Because it’s the holiday season, I am also listening to a lot of Trans-Siberian Orchestra. This music is an annual tradition in our home. Last weekend my wife and I attended the TSO concert in Southern California as we do every year around this time.

The shows are fun. They are energizing. No matter how many times we hear the same songs played live under laser beams and surges of flames, the story of hope rekindles my childlike sense of wonder and optimism. In particular of late, these lyrics keep hitting me with profound motivation:

Let it go!
Let it go!
This old world that I know
For soon everything will be changing
In a single glance
Where it all enchants
And every hope is worth saving

Paul O’Neill, the visionary who created TSO, died this past year. Yes, we lost him, too, but he left behind words like this that matter to a lot of people. At this year’s concert, music director Al Pitrelli noted in honoring his former boss that Paul used to say, “Individually we are finite, together we are infinite.”

I’m buying into that. Every hope is worth saving. We cannot give up hope. We’ve had presidents who have talked about that, in metaphor and aspiration. We can lampoon the storybook notion all we want, cynical survivalists that we are, or we can be childlike and share in the embrace of vital idealism.

In my last book, my wife picked this line as her favorite, spoken by Daphne, the wise mentor and guiding light of experience:

“Hope is the strength that keeps us going.”

I’m going to try to continue that theme in my writing this year. I can always find snippets in songs that inspire me, but maybe we can find some resets hidden in the hard events surrounding us.

Throughout the darkest hours in Puerto Rico, there were quiet acts of selflessness where local individuals stood in ten-hour lines for fuel, foregoing their own ration for an elderly friend. When we see goodness in action, we are reminded that grabbing for oneself has none of the power of building together.

I recently saw a TV news story where a judge in Minnesota met repeatedly with a pregnant young heroin addict until she assured him she would get clean and become the mother he believed she could be. He could have gone by the book and sent her away, but instead he invested the time to work with her. Today the mother has a healthy son, and the son has a healthy mother.

The national (and hopefully global) awareness of men exploiting women in the workplace is likely to instill new norms of decency in our interactions. If nothing else, the immediate fear of losing everything should shut down a lot of the oppressive behavior that morosely became too common. Deterrent is a good start. Choosing to live by example is where we need to go.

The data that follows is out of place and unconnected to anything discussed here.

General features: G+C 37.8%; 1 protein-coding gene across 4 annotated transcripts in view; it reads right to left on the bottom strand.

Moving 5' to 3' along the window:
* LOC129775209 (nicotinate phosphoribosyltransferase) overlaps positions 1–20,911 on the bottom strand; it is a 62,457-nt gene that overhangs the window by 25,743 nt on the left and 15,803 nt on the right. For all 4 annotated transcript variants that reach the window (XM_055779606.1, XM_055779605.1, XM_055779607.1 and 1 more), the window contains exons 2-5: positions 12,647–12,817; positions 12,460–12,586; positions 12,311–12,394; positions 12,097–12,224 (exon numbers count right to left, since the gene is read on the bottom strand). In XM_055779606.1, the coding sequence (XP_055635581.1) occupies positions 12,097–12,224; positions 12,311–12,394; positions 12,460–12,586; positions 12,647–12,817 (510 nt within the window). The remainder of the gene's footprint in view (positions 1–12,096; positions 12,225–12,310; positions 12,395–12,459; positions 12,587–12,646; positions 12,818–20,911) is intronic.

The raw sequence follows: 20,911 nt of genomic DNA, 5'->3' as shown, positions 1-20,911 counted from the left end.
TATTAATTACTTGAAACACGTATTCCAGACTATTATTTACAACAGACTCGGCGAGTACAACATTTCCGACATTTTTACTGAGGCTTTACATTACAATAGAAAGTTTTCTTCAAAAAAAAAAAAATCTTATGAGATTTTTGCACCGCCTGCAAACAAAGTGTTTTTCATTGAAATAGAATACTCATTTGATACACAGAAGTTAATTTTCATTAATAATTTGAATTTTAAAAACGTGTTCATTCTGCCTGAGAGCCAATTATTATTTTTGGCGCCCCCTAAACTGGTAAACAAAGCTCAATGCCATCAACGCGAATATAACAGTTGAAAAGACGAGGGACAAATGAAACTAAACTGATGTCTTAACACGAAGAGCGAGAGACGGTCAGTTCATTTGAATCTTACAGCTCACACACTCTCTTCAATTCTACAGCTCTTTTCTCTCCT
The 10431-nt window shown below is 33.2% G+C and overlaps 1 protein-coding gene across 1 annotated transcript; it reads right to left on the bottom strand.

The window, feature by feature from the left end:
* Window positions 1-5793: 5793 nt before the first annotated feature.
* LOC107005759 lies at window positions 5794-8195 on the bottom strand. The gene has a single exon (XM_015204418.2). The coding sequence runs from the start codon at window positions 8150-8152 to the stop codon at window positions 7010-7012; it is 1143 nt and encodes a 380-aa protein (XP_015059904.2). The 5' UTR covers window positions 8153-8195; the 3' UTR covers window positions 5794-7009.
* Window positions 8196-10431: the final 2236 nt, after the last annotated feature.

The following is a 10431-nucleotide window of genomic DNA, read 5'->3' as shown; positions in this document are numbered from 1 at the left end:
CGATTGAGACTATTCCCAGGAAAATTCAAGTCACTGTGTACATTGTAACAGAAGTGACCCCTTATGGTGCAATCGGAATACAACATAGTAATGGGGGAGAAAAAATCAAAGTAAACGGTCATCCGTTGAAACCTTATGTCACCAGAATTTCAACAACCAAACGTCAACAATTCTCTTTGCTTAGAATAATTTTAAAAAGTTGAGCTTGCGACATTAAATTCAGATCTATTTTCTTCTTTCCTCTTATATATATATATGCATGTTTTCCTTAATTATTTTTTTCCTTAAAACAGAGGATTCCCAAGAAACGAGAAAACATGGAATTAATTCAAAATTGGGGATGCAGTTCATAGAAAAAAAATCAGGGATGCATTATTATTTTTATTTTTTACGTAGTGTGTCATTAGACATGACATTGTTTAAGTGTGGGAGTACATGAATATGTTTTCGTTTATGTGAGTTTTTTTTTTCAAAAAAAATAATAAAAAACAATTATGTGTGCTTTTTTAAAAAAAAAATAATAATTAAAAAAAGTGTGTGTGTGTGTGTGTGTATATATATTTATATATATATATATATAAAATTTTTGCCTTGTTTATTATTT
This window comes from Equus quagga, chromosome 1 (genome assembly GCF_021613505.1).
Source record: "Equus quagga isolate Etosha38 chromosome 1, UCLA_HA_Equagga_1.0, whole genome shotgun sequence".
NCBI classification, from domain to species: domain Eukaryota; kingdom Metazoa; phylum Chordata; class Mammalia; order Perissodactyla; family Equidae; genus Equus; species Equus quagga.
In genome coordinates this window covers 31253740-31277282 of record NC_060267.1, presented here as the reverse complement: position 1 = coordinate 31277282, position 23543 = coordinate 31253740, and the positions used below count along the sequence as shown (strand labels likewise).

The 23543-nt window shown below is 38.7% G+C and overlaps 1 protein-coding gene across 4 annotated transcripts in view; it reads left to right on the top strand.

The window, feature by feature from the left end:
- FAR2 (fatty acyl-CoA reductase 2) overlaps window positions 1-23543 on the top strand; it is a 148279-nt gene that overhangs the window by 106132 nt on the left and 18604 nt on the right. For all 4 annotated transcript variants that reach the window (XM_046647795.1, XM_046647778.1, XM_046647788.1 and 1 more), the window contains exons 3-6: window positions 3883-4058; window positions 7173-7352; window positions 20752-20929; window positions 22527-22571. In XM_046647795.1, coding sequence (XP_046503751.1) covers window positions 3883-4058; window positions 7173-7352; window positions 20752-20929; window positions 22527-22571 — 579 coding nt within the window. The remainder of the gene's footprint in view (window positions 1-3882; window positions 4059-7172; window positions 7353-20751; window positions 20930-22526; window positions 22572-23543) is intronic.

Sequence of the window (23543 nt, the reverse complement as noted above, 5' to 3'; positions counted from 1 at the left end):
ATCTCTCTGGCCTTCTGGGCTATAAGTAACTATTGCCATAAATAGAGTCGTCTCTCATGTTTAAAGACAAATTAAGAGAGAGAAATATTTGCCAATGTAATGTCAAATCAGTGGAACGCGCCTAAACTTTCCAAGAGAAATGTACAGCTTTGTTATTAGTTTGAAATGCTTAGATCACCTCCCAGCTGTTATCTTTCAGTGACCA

Even more than the season of wishes, this is the season of hope. We can grab firmly onto any teetering branch that is reachable and attempt to repair it, or we can walk away from the broken bough and give up against overwhelming odds of measurable impact. Those are difficult words to write without sounding preachy. It is a more difficult promise to make and keep to oneself.

We arrive at the end of this year in an awkward place. In my heart I want to move along and tackle new turf, but at the moment I feel stuck. I know I am not alone. We need to get unstuck together.

Together we are infinite.

_______________________

Lyrics Excerpt from “Christmas Dreams” by Paul O’Neill and Robert Kinkel
© Warner/Chappell Music, Inc.

Image: The Ghosts of Christmas Eve, Tran-Siberian Orchestra

When Your Team Loses

The Houston Astros won the 2017 World Series last week. The Los Angeles Dodgers lost. It was an epic contest. Many have observed it was one of the greatest World Series match-ups in the history of Major League Baseball. It lasted into the mythic and deciding Game 7, crossing tentatively into the month of November, creating the first-ever Game 7 at Dodger Stadium and the first-ever MLB game played in November at Dodger Stadium.

This year’s fall classic delivered all of the drama any fan could want from a World Series. There were come-from-behind victories one after another, larger-than-life villains and heroes caught in an explosive discussion of racism, more lazy walks and majestic home runs than most of us could imagine, and two world-class managers locked in a battle of wits. It was an endurance contest. It began in Game 1 at 103 degrees on the sweltering Chavez Ravine field and ended there eight days later some forty degrees cooler. It brought many viewers back to the game who had abandoned baseball for its slow pace in our ever-hectic world. It was the perfect collision of talent and human will emerging from an always imperfect playing season.